Monday, July 30, 2012

Interlocking Seasons Block

Interlocking Seasons Block En Point

This is the first of 30 blocks I'm doing for a quilt for family.  Have been working on these for a long time and have not wanted to share any of it since it's a present, but I just can't wait any longer!!  I have the centers done for all of them now--actually about twice as many as I need since putting it en point won't use as many.  Will have a bunch to make some table runners or other things with.

It's an interesting block to make and am fascinated by the process it must have taken to figure out!  These are colors my family members picked out--not ones I'd have chosen, but have fallen in love with them and love the subtlety the various fabrics have produced.  Can't remember how many maroons, but there are two golds and five blacks.  The original blocks were made using strips 1.25" wide and various lengths in each color.  Mine are 2" strips so my center measures considerably more and with black triangles, it's even bigger.  I loved working with those sizes.

Here's where it originated from:   and there's a pdf file for it.  If you're interested, my strip lengths were 2 (her 1.25), 2 x 3.5 (her 2), 2 x 5 (her 2.75) , 2 x 6.5 (3.5).  I'm not sure it's exactly as hers are, but the triangles I used are cut from a 12.5 square.   

Pieces laid out so could be chain pieced.
Markings on red pieces with Roxanne's white marker          
 so could line up golds across from each other

Pencil lines drawn so can line up reds across from each other.
I'd lay that little clear ruler along the red pieces already sewn.
Pencil marks barely show and after awhile did them on right side of fabric.
At first, I sewed each "season" section together, but after a few were done, figured out it was much easier and faster to chain sew all red and gold squares to their black counterpart, reds to the 5" blacks, etc.  They were all done in sets of four, so it worked out well.  Then they were cut apart and ironed so could go to next step, then next, etc.  It also seemed to work out best when it came time to put all four "seasons" together--especially after I re-read her instructions on the last little black square over a couple times.  Even so, each inner square with all four seasons took over an hour to put together.  I'm compulsive about ironing well, so that is included in time.  Of course, doesn't count cutting everything--here's where my strip cutter (Donna Dewberry's by Fiskar) worked really well.  Think got it at Joann's when 1/2 off.  Worth it!!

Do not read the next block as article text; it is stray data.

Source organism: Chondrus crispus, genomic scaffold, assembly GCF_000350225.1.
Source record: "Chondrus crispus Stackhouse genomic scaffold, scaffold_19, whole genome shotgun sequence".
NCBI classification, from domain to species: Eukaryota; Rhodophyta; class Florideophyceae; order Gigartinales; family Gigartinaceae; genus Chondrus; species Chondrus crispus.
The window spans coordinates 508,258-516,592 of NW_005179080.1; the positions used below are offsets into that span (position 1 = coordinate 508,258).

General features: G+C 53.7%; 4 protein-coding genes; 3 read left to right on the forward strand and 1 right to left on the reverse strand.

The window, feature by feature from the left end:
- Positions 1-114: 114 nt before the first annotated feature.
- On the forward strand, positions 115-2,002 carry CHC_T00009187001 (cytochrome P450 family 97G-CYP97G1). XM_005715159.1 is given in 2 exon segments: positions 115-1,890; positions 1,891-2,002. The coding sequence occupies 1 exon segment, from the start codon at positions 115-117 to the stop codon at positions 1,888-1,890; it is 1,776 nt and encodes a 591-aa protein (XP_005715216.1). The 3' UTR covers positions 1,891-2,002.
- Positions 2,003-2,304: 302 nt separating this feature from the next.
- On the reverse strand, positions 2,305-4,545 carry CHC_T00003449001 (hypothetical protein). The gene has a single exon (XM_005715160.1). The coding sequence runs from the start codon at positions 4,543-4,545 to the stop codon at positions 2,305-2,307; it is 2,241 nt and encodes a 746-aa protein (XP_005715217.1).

Thursday, July 19, 2012


Oh, my!!  This was so easy, delicious, moist and definitely my new favorite way to do salmon and chicken!!   Large pieces of parchment paper is used either in heart shape or squares/rectangles.  There are videos online showing how to do this, and that's what I watched before doing.  It's something I'd wanted to do but was intimidated by--DON'T BE!  I'm going to do this with grandkiddos next time they visit.  They will love it, and so will you.